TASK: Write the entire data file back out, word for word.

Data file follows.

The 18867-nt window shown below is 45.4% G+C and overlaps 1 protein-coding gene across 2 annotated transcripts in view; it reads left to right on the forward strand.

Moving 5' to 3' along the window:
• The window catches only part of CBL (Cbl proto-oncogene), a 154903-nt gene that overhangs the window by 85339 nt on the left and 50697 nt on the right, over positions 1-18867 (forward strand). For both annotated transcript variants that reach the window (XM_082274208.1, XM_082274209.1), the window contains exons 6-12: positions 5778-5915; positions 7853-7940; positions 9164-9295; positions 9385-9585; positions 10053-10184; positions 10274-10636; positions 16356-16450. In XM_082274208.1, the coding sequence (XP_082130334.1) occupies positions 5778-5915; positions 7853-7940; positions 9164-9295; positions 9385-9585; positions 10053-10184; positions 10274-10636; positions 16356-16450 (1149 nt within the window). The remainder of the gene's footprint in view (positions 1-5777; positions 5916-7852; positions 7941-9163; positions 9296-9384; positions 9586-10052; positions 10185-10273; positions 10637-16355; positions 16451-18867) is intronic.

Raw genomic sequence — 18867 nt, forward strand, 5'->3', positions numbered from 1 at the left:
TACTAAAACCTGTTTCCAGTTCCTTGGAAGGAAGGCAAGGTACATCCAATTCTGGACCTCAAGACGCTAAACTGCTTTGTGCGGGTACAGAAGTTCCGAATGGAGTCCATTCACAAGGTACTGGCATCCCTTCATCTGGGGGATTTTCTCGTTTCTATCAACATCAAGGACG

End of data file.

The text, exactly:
The 18867-nt window shown below is 45.4% G+C and overlaps 1 protein-coding gene across 2 annotated transcripts in view; it reads left to right on the forward strand.

Moving 5' to 3' along the window:
• The window catches only part of CBL (Cbl proto-oncogene), a 154903-nt gene that overhangs the window by 85339 nt on the left and 50697 nt on the right, over positions 1-18867 (forward strand). For both annotated transcript variants that reach the window (XM_082274208.1, XM_082274209.1), the window contains exons 6-12: positions 5778-5915; positions 7853-7940; positions 9164-9295; positions 9385-9585; positions 10053-10184; positions 10274-10636; positions 16356-16450. In XM_082274208.1, the coding sequence (XP_082130334.1) occupies positions 5778-5915; positions 7853-7940; positions 9164-9295; positions 9385-9585; positions 10053-10184; positions 10274-10636; positions 16356-16450 (1149 nt within the window). The remainder of the gene's footprint in view (positions 1-5777; positions 5916-7852; positions 7941-9163; positions 9296-9384; positions 9586-10052; positions 10185-10273; positions 10637-16355; positions 16451-18867) is intronic.

Raw genomic sequence — 18867 nt, forward strand, 5'->3', positions numbered from 1 at the left:
TACTAAAACCTGTTTCCAGTTCCTTGGAAGGAAGGCAAGGTACATCCAATTCTGGACCTCAAGACGCTAAACTGCTTTGTGCGGGTACAGAAGTTCCGAATGGAGTCCATTCACAAGGTACTGGCATCCCTTCATCTGGGGGATTTTCTCGTTTCTATCAACATCAAGGACG